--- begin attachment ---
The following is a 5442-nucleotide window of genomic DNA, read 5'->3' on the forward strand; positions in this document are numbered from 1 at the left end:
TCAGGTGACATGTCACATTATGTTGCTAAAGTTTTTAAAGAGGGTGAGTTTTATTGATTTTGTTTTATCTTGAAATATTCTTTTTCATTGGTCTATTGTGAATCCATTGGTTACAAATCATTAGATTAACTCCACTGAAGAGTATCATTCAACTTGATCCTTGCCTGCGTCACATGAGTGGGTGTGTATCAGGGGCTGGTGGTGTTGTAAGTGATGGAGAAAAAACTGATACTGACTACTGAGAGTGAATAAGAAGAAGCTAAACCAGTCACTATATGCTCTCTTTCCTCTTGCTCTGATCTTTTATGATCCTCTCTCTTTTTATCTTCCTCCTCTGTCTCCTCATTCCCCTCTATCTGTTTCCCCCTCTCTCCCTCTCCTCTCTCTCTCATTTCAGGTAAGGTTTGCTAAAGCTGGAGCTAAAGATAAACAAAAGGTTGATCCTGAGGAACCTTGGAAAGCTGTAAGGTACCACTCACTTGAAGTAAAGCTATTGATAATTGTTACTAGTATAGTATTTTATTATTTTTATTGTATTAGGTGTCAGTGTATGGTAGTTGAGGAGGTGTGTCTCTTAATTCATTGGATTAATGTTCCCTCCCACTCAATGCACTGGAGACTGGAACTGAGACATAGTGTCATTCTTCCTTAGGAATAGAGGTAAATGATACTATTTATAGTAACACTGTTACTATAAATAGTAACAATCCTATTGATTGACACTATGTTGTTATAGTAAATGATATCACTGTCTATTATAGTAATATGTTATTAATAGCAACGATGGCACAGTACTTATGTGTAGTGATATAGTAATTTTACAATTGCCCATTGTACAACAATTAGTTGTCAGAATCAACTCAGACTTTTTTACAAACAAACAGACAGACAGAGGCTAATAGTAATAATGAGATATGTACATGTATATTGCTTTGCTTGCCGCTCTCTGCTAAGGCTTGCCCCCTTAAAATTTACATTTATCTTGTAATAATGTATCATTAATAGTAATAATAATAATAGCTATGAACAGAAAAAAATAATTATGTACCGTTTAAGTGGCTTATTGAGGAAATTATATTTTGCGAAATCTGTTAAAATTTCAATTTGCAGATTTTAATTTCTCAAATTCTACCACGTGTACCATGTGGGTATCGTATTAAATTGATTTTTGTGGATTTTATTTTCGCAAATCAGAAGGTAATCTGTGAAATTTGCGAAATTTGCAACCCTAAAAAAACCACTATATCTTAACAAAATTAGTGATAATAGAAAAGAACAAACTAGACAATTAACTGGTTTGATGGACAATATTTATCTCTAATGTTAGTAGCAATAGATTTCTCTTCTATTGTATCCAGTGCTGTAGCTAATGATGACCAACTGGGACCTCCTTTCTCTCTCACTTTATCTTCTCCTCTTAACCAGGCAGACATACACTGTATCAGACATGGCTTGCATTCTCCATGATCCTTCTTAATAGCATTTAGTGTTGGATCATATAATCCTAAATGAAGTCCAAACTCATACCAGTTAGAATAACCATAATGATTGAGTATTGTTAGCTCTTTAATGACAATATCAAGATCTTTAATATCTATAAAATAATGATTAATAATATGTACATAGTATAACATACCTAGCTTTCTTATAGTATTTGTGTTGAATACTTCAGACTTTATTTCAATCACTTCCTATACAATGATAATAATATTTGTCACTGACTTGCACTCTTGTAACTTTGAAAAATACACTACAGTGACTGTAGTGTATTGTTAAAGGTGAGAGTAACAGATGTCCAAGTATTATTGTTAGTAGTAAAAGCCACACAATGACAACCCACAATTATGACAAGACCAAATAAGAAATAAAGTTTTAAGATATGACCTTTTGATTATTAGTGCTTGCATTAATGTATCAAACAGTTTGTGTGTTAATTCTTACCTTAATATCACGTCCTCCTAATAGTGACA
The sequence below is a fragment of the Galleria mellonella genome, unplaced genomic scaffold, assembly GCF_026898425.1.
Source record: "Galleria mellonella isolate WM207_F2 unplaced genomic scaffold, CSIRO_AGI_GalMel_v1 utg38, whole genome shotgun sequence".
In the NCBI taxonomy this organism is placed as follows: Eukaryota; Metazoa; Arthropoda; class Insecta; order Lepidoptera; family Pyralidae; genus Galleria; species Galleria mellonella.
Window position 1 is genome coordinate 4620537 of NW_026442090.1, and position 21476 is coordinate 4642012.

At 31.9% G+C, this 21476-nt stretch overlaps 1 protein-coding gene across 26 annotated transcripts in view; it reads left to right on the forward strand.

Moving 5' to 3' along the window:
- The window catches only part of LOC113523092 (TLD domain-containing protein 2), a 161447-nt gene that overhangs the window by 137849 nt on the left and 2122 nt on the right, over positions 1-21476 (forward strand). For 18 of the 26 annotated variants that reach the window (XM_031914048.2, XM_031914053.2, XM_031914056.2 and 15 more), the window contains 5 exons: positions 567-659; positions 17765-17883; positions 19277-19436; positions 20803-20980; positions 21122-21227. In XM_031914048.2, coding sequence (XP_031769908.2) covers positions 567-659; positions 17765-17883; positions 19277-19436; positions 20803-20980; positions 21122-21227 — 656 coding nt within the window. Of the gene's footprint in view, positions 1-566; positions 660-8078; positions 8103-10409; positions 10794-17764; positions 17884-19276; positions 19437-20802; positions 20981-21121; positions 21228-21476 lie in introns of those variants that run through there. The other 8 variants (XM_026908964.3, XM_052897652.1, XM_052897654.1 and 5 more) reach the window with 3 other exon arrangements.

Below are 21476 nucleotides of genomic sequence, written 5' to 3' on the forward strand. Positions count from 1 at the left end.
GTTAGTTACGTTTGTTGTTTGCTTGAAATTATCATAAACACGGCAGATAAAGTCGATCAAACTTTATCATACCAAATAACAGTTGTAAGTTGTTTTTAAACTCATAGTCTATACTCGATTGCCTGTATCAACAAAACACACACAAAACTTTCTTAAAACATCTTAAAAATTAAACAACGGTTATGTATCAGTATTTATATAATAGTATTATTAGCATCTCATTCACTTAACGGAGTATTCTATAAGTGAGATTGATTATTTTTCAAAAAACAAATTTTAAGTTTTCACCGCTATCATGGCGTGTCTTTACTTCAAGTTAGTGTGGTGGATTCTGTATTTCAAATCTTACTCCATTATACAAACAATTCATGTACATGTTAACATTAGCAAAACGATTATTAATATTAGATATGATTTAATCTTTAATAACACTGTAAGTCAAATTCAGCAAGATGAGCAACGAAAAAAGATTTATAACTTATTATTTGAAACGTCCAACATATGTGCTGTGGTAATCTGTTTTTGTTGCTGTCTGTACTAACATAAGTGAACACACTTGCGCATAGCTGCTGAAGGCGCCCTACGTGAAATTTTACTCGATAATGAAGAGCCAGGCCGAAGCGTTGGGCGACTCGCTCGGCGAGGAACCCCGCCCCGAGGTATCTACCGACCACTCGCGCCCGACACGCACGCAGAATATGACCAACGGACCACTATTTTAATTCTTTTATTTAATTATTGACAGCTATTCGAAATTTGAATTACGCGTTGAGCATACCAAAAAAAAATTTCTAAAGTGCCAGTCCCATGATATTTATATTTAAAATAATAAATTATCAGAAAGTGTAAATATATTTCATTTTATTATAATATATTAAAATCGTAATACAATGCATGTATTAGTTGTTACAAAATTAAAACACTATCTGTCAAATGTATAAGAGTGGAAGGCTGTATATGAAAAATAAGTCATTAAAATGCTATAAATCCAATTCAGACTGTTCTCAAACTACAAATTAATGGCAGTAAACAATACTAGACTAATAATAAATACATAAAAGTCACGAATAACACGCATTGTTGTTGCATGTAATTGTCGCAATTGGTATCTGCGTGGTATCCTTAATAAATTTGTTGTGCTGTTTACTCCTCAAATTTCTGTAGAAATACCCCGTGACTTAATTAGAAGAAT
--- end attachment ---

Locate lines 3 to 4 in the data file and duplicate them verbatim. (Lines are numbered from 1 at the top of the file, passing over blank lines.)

The sequence below is a fragment of the Galleria mellonella genome, unplaced genomic scaffold, assembly GCF_026898425.1.
Source record: "Galleria mellonella isolate WM207_F2 unplaced genomic scaffold, CSIRO_AGI_GalMel_v1 utg38, whole genome shotgun sequence".